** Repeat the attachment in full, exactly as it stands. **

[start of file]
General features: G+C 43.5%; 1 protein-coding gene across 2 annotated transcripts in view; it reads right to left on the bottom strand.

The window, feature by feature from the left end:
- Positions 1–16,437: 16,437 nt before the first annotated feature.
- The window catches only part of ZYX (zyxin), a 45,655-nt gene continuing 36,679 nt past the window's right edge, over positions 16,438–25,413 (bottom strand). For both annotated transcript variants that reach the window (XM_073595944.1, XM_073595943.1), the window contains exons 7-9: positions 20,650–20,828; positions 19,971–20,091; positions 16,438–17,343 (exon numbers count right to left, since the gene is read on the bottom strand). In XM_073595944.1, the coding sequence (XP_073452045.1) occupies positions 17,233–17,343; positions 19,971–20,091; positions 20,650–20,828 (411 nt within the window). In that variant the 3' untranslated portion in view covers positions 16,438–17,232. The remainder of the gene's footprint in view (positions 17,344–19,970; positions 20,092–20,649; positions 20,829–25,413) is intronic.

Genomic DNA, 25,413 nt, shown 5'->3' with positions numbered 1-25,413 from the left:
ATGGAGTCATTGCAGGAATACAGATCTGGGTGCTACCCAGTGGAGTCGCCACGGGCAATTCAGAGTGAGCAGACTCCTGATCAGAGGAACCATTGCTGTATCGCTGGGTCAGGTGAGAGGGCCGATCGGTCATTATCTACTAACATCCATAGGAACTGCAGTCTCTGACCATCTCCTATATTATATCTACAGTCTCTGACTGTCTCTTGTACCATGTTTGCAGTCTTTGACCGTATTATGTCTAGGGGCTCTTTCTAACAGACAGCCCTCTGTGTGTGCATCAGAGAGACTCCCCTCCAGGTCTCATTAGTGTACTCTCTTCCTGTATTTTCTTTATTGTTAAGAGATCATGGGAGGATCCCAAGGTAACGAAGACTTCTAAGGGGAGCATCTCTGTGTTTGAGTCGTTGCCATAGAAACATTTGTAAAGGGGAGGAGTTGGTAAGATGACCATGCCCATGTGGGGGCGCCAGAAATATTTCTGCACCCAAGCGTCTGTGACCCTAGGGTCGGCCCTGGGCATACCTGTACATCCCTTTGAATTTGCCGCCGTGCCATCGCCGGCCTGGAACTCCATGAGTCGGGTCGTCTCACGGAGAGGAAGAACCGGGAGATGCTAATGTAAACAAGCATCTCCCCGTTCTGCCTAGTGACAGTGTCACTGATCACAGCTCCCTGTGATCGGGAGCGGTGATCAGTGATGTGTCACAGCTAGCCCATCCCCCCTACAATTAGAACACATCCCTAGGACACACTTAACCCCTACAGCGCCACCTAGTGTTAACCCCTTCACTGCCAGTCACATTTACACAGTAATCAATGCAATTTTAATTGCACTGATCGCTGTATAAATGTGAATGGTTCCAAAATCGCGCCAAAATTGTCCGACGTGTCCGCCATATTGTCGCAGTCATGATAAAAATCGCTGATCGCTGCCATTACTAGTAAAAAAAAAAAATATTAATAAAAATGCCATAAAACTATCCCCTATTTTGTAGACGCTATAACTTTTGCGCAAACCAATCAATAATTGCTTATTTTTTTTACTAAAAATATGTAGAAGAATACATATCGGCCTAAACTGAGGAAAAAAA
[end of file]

General features: G+C 43.5%; 1 protein-coding gene across 2 annotated transcripts in view; it reads right to left on the bottom strand.

The window, feature by feature from the left end:
- Positions 1–16,437: 16,437 nt before the first annotated feature.
- The window catches only part of ZYX (zyxin), a 45,655-nt gene continuing 36,679 nt past the window's right edge, over positions 16,438–25,413 (bottom strand). For both annotated transcript variants that reach the window (XM_073595944.1, XM_073595943.1), the window contains exons 7-9: positions 20,650–20,828; positions 19,971–20,091; positions 16,438–17,343 (exon numbers count right to left, since the gene is read on the bottom strand). In XM_073595944.1, the coding sequence (XP_073452045.1) occupies positions 17,233–17,343; positions 19,971–20,091; positions 20,650–20,828 (411 nt within the window). In that variant the 3' untranslated portion in view covers positions 16,438–17,232. The remainder of the gene's footprint in view (positions 17,344–19,970; positions 20,092–20,649; positions 20,829–25,413) is intronic.

Genomic DNA, 25,413 nt, shown 5'->3' with positions numbered 1-25,413 from the left:
ATGGAGTCATTGCAGGAATACAGATCTGGGTGCTACCCAGTGGAGTCGCCACGGGCAATTCAGAGTGAGCAGACTCCTGATCAGAGGAACCATTGCTGTATCGCTGGGTCAGGTGAGAGGGCCGATCGGTCATTATCTACTAACATCCATAGGAACTGCAGTCTCTGACCATCTCCTATATTATATCTACAGTCTCTGACTGTCTCTTGTACCATGTTTGCAGTCTTTGACCGTATTATGTCTAGGGGCTCTTTCTAACAGACAGCCCTCTGTGTGTGCATCAGAGAGACTCCCCTCCAGGTCTCATTAGTGTACTCTCTTCCTGTATTTTCTTTATTGTTAAGAGATCATGGGAGGATCCCAAGGTAACGAAGACTTCTAAGGGGAGCATCTCTGTGTTTGAGTCGTTGCCATAGAAACATTTGTAAAGGGGAGGAGTTGGTAAGATGACCATGCCCATGTGGGGGCGCCAGAAATATTTCTGCACCCAAGCGTCTGTGACCCTAGGGTCGGCCCTGGGCATACCTGTACATCCCTTTGAATTTGCCGCCGTGCCATCGCCGGCCTGGAACTCCATGAGTCGGGTCGTCTCACGGAGAGGAAGAACCGGGAGATGCTAATGTAAACAAGCATCTCCCCGTTCTGCCTAGTGACAGTGTCACTGATCACAGCTCCCTGTGATCGGGAGCGGTGATCAGTGATGTGTCACAGCTAGCCCATCCCCCCTACAATTAGAACACATCCCTAGGACACACTTAACCCCTACAGCGCCACCTAGTGTTAACCCCTTCACTGCCAGTCACATTTACACAGTAATCAATGCAATTTTAATTGCACTGATCGCTGTATAAATGTGAATGGTTCCAAAATCGCGCCAAAATTGTCCGACGTGTCCGCCATATTGTCGCAGTCATGATAAAAATCGCTGATCGCTGCCATTACTAGTAAAAAAAAAAAATATTAATAAAAATGCCATAAAACTATCCCCTATTTTGTAGACGCTATAACTTTTGCGCAAACCAATCAATAATTGCTTATTTTTTTTACTAAAAATATGTAGAAGAATACATATCGGCCTAAACTGAGGAAAAAAA